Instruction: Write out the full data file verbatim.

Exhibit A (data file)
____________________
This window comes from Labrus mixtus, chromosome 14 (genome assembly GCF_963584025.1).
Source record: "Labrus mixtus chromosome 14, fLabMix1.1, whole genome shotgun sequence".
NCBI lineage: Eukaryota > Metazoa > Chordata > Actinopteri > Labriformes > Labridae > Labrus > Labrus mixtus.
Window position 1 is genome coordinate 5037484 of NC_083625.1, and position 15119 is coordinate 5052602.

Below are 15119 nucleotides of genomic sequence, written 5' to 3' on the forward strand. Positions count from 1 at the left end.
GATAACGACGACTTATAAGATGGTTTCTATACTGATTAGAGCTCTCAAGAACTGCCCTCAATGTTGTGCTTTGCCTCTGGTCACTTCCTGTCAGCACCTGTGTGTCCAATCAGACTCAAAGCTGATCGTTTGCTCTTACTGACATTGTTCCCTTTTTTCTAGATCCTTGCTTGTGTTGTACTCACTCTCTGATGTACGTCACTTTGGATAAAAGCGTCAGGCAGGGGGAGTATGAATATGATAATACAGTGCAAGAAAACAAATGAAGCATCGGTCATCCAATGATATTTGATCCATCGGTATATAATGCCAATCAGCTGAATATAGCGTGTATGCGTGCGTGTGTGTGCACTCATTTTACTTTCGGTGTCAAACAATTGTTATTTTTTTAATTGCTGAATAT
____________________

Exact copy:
This window comes from Labrus mixtus, chromosome 14 (genome assembly GCF_963584025.1).
Source record: "Labrus mixtus chromosome 14, fLabMix1.1, whole genome shotgun sequence".
NCBI lineage: Eukaryota > Metazoa > Chordata > Actinopteri > Labriformes > Labridae > Labrus > Labrus mixtus.
Window position 1 is genome coordinate 5037484 of NC_083625.1, and position 15119 is coordinate 5052602.

Below are 15119 nucleotides of genomic sequence, written 5' to 3' on the forward strand. Positions count from 1 at the left end.
GATAACGACGACTTATAAGATGGTTTCTATACTGATTAGAGCTCTCAAGAACTGCCCTCAATGTTGTGCTTTGCCTCTGGTCACTTCCTGTCAGCACCTGTGTGTCCAATCAGACTCAAAGCTGATCGTTTGCTCTTACTGACATTGTTCCCTTTTTTCTAGATCCTTGCTTGTGTTGTACTCACTCTCTGATGTACGTCACTTTGGATAAAAGCGTCAGGCAGGGGGAGTATGAATATGATAATACAGTGCAAGAAAACAAATGAAGCATCGGTCATCCAATGATATTTGATCCATCGGTATATAATGCCAATCAGCTGAATATAGCGTGTATGCGTGCGTGTGTGTGCACTCATTTTACTTTCGGTGTCAAACAATTGTTATTTTTTTAATTGCTGAATAT